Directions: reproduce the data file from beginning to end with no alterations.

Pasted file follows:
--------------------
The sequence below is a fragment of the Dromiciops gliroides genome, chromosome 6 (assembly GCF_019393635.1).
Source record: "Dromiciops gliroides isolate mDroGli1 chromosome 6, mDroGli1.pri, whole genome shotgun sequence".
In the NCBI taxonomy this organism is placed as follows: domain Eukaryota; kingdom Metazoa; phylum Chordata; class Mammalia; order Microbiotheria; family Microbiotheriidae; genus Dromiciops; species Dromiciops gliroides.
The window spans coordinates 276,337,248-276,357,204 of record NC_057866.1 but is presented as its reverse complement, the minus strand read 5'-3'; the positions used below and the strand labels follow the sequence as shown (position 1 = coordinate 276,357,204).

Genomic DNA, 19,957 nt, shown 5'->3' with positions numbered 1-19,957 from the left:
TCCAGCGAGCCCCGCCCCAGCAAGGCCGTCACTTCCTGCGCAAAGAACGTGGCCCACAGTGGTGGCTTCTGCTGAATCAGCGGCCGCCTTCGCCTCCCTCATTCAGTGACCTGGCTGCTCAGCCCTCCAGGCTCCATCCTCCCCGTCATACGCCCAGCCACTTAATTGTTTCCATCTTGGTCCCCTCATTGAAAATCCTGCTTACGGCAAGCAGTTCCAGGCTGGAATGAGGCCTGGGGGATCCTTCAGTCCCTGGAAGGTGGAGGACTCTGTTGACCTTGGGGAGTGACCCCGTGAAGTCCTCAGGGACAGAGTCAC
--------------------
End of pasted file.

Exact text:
The sequence below is a fragment of the Dromiciops gliroides genome, chromosome 6 (assembly GCF_019393635.1).
Source record: "Dromiciops gliroides isolate mDroGli1 chromosome 6, mDroGli1.pri, whole genome shotgun sequence".
In the NCBI taxonomy this organism is placed as follows: domain Eukaryota; kingdom Metazoa; phylum Chordata; class Mammalia; order Microbiotheria; family Microbiotheriidae; genus Dromiciops; species Dromiciops gliroides.
The window spans coordinates 276,337,248-276,357,204 of record NC_057866.1 but is presented as its reverse complement, the minus strand read 5'-3'; the positions used below and the strand labels follow the sequence as shown (position 1 = coordinate 276,357,204).

Genomic DNA, 19,957 nt, shown 5'->3' with positions numbered 1-19,957 from the left:
TCCAGCGAGCCCCGCCCCAGCAAGGCCGTCACTTCCTGCGCAAAGAACGTGGCCCACAGTGGTGGCTTCTGCTGAATCAGCGGCCGCCTTCGCCTCCCTCATTCAGTGACCTGGCTGCTCAGCCCTCCAGGCTCCATCCTCCCCGTCATACGCCCAGCCACTTAATTGTTTCCATCTTGGTCCCCTCATTGAAAATCCTGCTTACGGCAAGCAGTTCCAGGCTGGAATGAGGCCTGGGGGATCCTTCAGTCCCTGGAAGGTGGAGGACTCTGTTGACCTTGGGGAGTGACCCCGTGAAGTCCTCAGGGACAGAGTCAC